Updated: Aug 8, 2020
[The following observations were originally posted to my Twitter account. The text is reproduced here with minor edits for clarity.]
I recently rewatched Antoine Fuqua’s 2016 remake of The Magnificent Seven on television. It’s almost unbelievable how badly it manages to miss the point of both John Sturges’ original version and Akira Kurosawa’s Seven Samurai.
The celebratory tone of the ending narration is entirely antithetical to central theme of the earlier films. The battle against the bandits should not be characterized as “magnificent.” It’s a regrettable but necessary act of violence. Once victory has been achieved, it belongs to the farmers/settlers, because they are able to return to a “normal” life. The gunslingers/ronin have no place in the peaceful environment that they’ve created; their presence is no longer required or welcome.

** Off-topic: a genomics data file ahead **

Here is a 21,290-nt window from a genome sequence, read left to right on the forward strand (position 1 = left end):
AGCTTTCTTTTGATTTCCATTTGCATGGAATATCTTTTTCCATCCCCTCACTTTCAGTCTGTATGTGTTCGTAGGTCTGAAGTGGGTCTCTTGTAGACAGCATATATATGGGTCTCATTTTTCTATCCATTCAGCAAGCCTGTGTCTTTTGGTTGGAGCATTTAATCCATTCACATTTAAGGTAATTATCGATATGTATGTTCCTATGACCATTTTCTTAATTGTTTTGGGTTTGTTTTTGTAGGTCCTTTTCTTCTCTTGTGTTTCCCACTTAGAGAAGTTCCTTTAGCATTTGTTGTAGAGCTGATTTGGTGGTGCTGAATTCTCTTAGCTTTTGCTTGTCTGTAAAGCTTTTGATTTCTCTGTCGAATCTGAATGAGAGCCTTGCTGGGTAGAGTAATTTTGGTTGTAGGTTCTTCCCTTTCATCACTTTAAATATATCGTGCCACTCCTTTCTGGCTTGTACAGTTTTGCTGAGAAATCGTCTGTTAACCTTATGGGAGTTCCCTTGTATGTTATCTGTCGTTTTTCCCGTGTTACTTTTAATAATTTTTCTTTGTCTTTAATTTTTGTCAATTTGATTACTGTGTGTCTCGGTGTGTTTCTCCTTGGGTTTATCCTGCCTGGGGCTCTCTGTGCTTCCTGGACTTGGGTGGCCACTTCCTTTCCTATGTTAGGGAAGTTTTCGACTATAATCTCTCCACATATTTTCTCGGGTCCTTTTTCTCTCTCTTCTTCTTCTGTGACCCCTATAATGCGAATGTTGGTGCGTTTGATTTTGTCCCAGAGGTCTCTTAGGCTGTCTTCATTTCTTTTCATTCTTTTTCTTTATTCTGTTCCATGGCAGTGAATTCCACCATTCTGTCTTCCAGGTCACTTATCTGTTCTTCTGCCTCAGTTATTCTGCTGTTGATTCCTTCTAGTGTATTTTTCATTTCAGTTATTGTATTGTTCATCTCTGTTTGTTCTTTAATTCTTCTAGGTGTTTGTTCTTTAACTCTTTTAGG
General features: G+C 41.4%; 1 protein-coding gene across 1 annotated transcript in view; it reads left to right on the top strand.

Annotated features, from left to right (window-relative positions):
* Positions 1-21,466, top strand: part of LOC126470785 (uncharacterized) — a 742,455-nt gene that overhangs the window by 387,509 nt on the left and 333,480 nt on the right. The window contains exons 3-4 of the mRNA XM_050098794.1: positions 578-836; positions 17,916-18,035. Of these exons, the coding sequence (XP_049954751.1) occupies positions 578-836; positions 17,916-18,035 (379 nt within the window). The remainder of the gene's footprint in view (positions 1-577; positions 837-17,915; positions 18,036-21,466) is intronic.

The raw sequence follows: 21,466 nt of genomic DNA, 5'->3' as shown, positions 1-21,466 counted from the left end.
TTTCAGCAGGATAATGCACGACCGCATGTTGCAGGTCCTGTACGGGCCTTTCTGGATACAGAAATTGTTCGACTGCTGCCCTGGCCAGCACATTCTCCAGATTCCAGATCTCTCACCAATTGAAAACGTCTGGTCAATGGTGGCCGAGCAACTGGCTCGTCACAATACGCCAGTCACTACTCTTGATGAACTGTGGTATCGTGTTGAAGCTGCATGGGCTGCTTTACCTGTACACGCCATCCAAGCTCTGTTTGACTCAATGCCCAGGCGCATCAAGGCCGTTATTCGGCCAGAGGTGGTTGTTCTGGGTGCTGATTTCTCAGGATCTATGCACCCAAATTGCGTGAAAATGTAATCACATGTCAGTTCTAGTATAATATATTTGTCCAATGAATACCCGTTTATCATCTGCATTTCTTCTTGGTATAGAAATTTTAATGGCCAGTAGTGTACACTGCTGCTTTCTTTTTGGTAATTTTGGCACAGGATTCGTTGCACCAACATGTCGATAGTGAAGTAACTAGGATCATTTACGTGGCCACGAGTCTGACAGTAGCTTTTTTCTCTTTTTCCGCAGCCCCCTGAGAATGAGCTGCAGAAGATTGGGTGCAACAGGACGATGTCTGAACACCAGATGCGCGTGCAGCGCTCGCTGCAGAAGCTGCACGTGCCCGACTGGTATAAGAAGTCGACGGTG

Even worse, Fuqua makes Denzel Washington’s character personally invested in the main villain's defeat. His predecessors (Takashi Shimura's Shimada Kambei and Yul Brynner's Chris Adams), on the other hand, had little to gain from helping the peasants. Thus, Fuqua reduces a tale of altruism to a generic revenge plot.
I don’t completely hate the movie; judged on its own merits, it’s a fun little Western, featuring competently-directed action sequences and a phenomenal ensemble cast. But that title carries with it a certain responsibility—and unfortunately, Fuqua fails to live up to it.